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American Conservatism

Thinking It, Teaching It

Paul Lyons

Publication Year: 2009

This book offers a rare opportunity to read about how a scholar's teaching informs his research, in this case an examination of the nature of American conservatism. It is based on an interdisciplinary senior seminar Lyons taught in Spring 2006. His teaching log, including student comments from an electronic conferencing system, gives a vivid sense of the daily frustrations and triumphs. Lyons reflects on some of the most difficult issues in higher education today, such as how to handle racism and political passions in the classroom, as well as how a teacher presents his own political convictions.

Lyons begins with the premise that most universities have been negligent in helping undergraduates understand a movement that has shaped the political landscape for half a century. In addition, in a series of essays that frame the teaching log, he makes the case that conservatives have too often failed to adhere to basic, Burkean principles, and that the best of conservatism has often appeared as a form of liberalism from thinkers such as Hannah Arendt, Reinhold Niebuhr, and George Kennan. The essays also cover the history of conservatism, conservative use of the city-on-a-hill metaphor, and an examination of how the promise of Camelot sophistication was subverted by a resurgence of right-wing populism.

Published by: Vanderbilt University Press

Title Page, Copyright Page, Dedication Page

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pp. iii-v


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pp. vii

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pp. ix-x

American Conservatism: Thinking It, Teaching It is an attempt to demonstrate what academic scholars characteristically engage in but rarely discuss: the transformation of ideas into both scholarship and curricula. In an interview, the distinguished historian Lawrence W. Levine described the two desks in his office, one for his research, the other for his teaching. He wrote...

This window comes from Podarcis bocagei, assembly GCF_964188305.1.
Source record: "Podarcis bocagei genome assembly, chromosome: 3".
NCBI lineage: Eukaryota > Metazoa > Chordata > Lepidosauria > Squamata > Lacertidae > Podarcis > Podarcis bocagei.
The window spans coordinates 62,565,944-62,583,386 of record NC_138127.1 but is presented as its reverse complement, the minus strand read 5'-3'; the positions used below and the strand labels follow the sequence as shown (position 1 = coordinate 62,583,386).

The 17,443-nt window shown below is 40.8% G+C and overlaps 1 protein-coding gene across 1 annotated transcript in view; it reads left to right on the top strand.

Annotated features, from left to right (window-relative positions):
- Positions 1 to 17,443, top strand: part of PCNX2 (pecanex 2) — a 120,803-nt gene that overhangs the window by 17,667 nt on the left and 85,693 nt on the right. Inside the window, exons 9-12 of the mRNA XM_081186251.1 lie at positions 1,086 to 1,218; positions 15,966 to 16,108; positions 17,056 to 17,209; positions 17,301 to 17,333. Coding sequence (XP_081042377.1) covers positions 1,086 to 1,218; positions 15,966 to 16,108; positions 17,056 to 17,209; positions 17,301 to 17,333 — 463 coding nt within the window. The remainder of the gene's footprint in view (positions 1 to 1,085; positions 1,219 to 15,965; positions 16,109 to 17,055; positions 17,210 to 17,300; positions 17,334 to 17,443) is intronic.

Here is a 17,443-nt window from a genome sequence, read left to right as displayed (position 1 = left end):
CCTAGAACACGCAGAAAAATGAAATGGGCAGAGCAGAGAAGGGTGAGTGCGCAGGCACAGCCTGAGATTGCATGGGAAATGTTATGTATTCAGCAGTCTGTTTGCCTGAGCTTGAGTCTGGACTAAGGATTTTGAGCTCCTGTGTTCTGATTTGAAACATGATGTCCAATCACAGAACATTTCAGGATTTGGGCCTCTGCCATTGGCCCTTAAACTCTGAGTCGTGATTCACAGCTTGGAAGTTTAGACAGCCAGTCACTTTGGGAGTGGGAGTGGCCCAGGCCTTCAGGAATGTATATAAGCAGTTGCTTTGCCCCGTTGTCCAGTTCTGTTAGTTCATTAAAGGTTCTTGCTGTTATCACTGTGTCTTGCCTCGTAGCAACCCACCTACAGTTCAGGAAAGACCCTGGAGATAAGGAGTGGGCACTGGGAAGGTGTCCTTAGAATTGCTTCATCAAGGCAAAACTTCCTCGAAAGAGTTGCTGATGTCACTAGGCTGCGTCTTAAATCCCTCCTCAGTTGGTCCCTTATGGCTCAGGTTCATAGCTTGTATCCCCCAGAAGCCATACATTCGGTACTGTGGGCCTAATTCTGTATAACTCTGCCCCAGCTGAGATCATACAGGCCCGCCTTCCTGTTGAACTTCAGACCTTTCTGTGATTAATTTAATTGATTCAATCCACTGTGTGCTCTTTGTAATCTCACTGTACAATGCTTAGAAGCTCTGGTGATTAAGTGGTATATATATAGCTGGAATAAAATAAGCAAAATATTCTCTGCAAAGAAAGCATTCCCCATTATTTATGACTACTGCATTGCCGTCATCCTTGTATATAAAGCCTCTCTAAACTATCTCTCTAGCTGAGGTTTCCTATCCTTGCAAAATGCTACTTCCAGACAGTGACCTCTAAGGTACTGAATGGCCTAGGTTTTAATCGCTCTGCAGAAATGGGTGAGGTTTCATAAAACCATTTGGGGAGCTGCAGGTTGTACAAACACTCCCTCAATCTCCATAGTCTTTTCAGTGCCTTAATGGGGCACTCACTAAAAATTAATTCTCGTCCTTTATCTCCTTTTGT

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pp. xi-xii

My first and most important acknowledgment must go to the group of students who inspired me to write this book in the hope that it would illuminate the importance of coming to grips with American conservatism. They were one of the best classes I have taught in over forty years—passionate, inquisitive, deeply ethical, and willing to go above and beyond even the most hopeful expectations I had at the outset. ...

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Introduction: What Is American Conservatism?

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pp. 1-16

I begin with my dissatisfaction with the ways in which American conservatism has been defined and represented over the past half century. Perhaps there is something in the American water that distills and sanitizes conservative ideas and sensibilities, transforming them from their quintessential caution into a Reaganite “Morning in America,” just as we turned Freudian psychoanalysis into the power of positive thinking. ...

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Part I: Teaching Conservatism

What follows is based on a teaching log I kept during the spring term of 2006. As I was inaugurating my seminar on American conservatism that term, I thought it might be useful to keep a running internal conversation about how the course unfolded. In the past, I had found some value in such a disciplined approach to teaching. For one, it forced me to...

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1. Teaching Log: Starting Out

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pp. 19-63

I was more wired than usual, as it was not only a new term but a new course, and one I think of as more ambitious than others insofar as I see it as the core of a new book. We did the usual stuff—syllabus, basic information about me (office hours, e-mail, phone) and them (major, e-mail or phone). I wanted to give them a sense of the “why” of the course. So I started with procedures—three papers, electronic conferencing...

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2. Teaching Log: The Stretch Drive

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pp. 64-107